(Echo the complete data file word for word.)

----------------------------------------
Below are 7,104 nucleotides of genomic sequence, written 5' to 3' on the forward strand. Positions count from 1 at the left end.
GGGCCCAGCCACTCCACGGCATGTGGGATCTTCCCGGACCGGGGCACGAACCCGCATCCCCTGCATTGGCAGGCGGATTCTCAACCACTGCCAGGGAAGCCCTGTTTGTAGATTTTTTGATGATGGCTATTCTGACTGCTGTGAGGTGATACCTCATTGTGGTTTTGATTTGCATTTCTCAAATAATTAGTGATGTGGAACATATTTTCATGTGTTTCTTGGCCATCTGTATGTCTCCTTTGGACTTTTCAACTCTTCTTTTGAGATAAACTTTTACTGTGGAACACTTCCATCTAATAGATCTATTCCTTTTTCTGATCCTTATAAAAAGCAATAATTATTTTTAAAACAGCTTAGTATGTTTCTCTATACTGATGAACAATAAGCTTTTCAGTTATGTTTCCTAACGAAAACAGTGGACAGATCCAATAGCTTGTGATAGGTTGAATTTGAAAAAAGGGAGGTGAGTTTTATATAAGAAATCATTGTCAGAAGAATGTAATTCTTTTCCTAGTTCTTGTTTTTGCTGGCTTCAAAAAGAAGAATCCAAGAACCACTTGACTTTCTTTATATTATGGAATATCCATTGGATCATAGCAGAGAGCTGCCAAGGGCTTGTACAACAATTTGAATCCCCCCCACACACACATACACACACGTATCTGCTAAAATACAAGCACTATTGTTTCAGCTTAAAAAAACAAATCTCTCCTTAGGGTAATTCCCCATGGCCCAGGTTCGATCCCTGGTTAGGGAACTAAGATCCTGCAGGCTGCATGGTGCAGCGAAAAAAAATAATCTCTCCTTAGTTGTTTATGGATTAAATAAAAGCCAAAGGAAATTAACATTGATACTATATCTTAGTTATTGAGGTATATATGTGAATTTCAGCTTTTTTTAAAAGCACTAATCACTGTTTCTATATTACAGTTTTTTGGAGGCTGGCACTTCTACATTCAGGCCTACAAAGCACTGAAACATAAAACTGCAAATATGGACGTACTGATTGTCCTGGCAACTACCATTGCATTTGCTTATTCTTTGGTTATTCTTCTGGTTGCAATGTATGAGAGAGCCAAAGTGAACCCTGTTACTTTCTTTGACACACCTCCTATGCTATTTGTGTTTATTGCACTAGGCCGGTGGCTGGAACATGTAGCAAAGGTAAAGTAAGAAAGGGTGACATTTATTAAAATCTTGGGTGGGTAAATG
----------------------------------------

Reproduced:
Below are 7,104 nucleotides of genomic sequence, written 5' to 3' on the forward strand. Positions count from 1 at the left end.
GGGCCCAGCCACTCCACGGCATGTGGGATCTTCCCGGACCGGGGCACGAACCCGCATCCCCTGCATTGGCAGGCGGATTCTCAACCACTGCCAGGGAAGCCCTGTTTGTAGATTTTTTGATGATGGCTATTCTGACTGCTGTGAGGTGATACCTCATTGTGGTTTTGATTTGCATTTCTCAAATAATTAGTGATGTGGAACATATTTTCATGTGTTTCTTGGCCATCTGTATGTCTCCTTTGGACTTTTCAACTCTTCTTTTGAGATAAACTTTTACTGTGGAACACTTCCATCTAATAGATCTATTCCTTTTTCTGATCCTTATAAAAAGCAATAATTATTTTTAAAACAGCTTAGTATGTTTCTCTATACTGATGAACAATAAGCTTTTCAGTTATGTTTCCTAACGAAAACAGTGGACAGATCCAATAGCTTGTGATAGGTTGAATTTGAAAAAAGGGAGGTGAGTTTTATATAAGAAATCATTGTCAGAAGAATGTAATTCTTTTCCTAGTTCTTGTTTTTGCTGGCTTCAAAAAGAAGAATCCAAGAACCACTTGACTTTCTTTATATTATGGAATATCCATTGGATCATAGCAGAGAGCTGCCAAGGGCTTGTACAACAATTTGAATCCCCCCCACACACACATACACACACGTATCTGCTAAAATACAAGCACTATTGTTTCAGCTTAAAAAAACAAATCTCTCCTTAGGGTAATTCCCCATGGCCCAGGTTCGATCCCTGGTTAGGGAACTAAGATCCTGCAGGCTGCATGGTGCAGCGAAAAAAAATAATCTCTCCTTAGTTGTTTATGGATTAAATAAAAGCCAAAGGAAATTAACATTGATACTATATCTTAGTTATTGAGGTATATATGTGAATTTCAGCTTTTTTTAAAAGCACTAATCACTGTTTCTATATTACAGTTTTTTGGAGGCTGGCACTTCTACATTCAGGCCTACAAAGCACTGAAACATAAAACTGCAAATATGGACGTACTGATTGTCCTGGCAACTACCATTGCATTTGCTTATTCTTTGGTTATTCTTCTGGTTGCAATGTATGAGAGAGCCAAAGTGAACCCTGTTACTTTCTTTGACACACCTCCTATGCTATTTGTGTTTATTGCACTAGGCCGGTGGCTGGAACATGTAGCAAAGGTAAAGTAAGAAAGGGTGACATTTATTAAAATCTTGGGTGGGTAAATG